How could anyone miss those telltale signs of nausea and exhaustion? Well, if you’re not expecting to be, erm, expecting, it’s easier than you think…
Siobhan Mooney, 23, a sales assistant, lives in Bebington. She is mum to Alfie, 21 months
‘One morning, I woke up feeling sick with a dull ache in my back, and I assumed I’d picked up the stomach bug going around at work. As the day went on, the ache in my back got worse. I live with my parents, and when I got home my mum suggested a bath and an early night.
As she’s a nurse, I took her advice, tucked myself up at 7.30pm and went to sleep. At 11pm, I was woken by a sharp pain in my tummy and scrambled to the bathroom, thinking I needed the loo. For the next few hours, I writhed around in bed, switching sides to get comfortable. I felt clammy, breathless and almost in tears with the pain. I couldn’t understand what was wrong.
'When I opened my eyes I heard a faint, gasping sound'
Suddenly, I was overwhelmed with pressure in my abdomen and what I thought was the urge to pass wind. I instinctively had the impulse to push with all my might and then everything went blank. The next thing I remember is opening my eyes and hearing a faint, gasping sound.
Looking down, I saw the silhouette of a tiny baby lying between my legs, partially covered by my nightie. Terror flooded through me and I screamed for my mum. As she rushed in and switched on the bedside light, I was too scared to look. Hearing my mum’s startled cry and seeing her rubbing the tiny body left me in no doubt – I’d just given birth!
I couldn’t understand it. I’d had a pregnancy scare months earlier when I was with my ex-boyfriend and my period had been late. I’d taken a test, but it had come back negative and then my period came. Now I realised it must have been wrong.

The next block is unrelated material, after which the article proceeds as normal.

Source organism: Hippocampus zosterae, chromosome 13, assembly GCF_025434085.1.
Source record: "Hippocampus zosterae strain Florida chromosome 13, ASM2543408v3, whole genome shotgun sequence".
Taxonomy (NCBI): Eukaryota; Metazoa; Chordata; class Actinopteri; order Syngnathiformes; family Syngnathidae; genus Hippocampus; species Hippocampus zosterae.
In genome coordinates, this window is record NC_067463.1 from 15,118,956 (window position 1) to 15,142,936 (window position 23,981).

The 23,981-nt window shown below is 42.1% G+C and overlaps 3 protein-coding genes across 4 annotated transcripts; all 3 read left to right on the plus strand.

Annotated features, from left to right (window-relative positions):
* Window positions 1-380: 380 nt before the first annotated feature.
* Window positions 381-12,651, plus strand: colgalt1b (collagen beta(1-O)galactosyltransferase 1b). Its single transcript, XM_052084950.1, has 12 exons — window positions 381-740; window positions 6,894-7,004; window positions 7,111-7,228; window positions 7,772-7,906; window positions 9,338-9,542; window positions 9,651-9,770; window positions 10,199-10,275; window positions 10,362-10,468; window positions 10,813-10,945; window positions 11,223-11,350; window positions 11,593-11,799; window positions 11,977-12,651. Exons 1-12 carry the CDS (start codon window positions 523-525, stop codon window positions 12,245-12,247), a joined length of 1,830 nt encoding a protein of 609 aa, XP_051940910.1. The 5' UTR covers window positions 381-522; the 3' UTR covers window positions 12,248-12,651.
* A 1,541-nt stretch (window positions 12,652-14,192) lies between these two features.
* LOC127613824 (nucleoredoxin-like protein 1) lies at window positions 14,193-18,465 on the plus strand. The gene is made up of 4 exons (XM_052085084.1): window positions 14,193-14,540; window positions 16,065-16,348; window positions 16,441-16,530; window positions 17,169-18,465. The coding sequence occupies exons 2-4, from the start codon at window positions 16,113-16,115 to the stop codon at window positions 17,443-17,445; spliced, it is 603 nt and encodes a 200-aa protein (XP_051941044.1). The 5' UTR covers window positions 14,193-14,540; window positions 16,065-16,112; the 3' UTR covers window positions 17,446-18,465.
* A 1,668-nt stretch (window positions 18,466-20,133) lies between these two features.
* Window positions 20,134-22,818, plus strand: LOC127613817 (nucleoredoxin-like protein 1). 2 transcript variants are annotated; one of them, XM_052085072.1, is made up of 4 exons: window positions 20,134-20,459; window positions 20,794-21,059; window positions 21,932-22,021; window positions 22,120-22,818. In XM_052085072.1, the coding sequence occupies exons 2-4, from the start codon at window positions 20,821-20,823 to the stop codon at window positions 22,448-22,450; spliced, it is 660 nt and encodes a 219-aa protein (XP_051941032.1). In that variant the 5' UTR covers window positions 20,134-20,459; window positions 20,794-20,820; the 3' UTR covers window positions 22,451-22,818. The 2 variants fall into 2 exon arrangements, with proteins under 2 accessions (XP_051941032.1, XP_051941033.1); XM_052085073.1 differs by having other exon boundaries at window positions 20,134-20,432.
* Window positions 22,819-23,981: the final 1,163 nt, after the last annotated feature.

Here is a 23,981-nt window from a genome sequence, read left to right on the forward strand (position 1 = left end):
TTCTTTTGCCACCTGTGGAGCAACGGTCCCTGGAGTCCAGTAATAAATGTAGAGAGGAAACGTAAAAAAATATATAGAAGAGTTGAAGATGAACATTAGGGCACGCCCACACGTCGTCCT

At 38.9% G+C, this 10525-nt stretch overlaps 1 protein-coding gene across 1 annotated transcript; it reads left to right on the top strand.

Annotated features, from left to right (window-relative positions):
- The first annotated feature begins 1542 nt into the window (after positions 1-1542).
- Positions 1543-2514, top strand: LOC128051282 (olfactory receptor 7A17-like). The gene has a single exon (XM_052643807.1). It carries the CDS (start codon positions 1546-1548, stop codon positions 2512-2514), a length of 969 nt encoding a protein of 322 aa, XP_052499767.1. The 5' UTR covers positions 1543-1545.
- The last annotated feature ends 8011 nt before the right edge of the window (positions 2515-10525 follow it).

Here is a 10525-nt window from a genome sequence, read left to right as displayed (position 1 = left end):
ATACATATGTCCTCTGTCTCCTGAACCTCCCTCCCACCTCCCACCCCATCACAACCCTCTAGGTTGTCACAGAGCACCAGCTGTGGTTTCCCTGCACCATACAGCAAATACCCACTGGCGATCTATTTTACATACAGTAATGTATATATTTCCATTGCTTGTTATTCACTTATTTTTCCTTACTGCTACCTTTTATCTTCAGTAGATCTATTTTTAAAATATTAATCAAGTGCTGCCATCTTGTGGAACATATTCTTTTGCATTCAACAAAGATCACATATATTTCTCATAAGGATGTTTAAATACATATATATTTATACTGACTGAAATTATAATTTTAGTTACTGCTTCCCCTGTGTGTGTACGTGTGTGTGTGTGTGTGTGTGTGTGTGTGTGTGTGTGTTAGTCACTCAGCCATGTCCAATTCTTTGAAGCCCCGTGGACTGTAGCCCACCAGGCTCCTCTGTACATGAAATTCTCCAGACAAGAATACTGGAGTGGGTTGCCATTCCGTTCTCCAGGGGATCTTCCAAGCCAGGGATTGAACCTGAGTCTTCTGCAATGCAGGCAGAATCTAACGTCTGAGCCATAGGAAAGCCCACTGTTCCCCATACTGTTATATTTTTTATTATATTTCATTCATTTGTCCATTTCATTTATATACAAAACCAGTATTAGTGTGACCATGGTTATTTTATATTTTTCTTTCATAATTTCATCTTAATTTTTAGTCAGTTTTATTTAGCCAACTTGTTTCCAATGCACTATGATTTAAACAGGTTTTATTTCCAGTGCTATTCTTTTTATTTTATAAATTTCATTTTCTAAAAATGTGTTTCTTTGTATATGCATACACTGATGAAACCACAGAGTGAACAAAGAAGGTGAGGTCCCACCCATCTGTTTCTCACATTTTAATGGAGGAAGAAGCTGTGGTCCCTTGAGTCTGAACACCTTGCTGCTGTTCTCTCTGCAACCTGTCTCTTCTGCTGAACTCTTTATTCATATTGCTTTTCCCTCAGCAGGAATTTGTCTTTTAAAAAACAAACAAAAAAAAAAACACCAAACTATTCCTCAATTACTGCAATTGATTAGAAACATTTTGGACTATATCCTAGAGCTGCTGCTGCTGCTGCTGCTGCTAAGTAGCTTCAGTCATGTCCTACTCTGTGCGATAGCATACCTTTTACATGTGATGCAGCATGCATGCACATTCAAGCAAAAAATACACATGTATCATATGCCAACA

Thankfully, Mum went into nursing mode, shouting for my dad to call an ambulance, before wrapping the baby in a towel. I was boiling hot and dizzy, so when mum offered to put the baby on my chest, I refused as I felt too ill. “The baby’s breathing fine but my daughter’s not OK,” I heard Mum telling the 999 operator. I was silent, and completely in shock.
Minutes later, the paramedics arrived, cut the cord and wrapped the baby in a blanket. I was told he was a boy, but I couldn’t take it all in. I delivered the placenta in the ambulance, but all I kept worrying about was the fact that no one was going to believe I hadn’t known I was pregnant.
'I kept asking if my baby was healthy, terrified I’d damaged him'
When I placed my hand on my stomach, I couldn’t believe there’d been a baby in there. I’d assumed that switching from bar work to a desk job was why I’d put on some weight. I’d had no other signs of pregnancy. I kept asking if my baby was healthy, terrified I’d damaged him. Over the last few months, I’d been eating sushi and drinking wine. But paramedics assured me he seemed fine, just a little small at 5lb 1oz.
At the hospital I was treated for pre-eclampsia (a condition that affects some pregnant women, usually in the later stages of pregnancy or soon after giving birth, which can be dangerous if undetected), which had sent my blood pressure rocketing. After a couple of hours, I was well enough to hold my baby boy, who I named Alfie. Looking at him, a rush of love flooded through me.
Alfie and I stayed in hospital for five days, giving me time to come to terms with it all. I rang my ex-boyfriend and he came straight to the ward. Mum rushed out to buy baby gear and I called my boss to explain I needed maternity leave. I was living at home, so there was always someone around to help in the early days. And my ex has been fully supportive ever since.
Looking back, it was amazing to think I was capable of delivering a baby like that. The doctors say my body must have taken over, giving birth even though I’d passed out. Sometimes I look at Alfie and wonder where he even came from, but I’ll always be grateful he’s here.’
What The Expert Says
‘If you become a parent with little warning, a counsellor can help you adjust,’ says psychologist Sandra Wheatley.
Build up a support network
‘Surround yourself with non-judgemental, sympathetic friends and family, and be open to their input,’ says Sandra.
‘Admit that you missed the signs of being pregnant and it was a huge surprise. Being honest will be a relief and you won’t have to pretend to anyone.’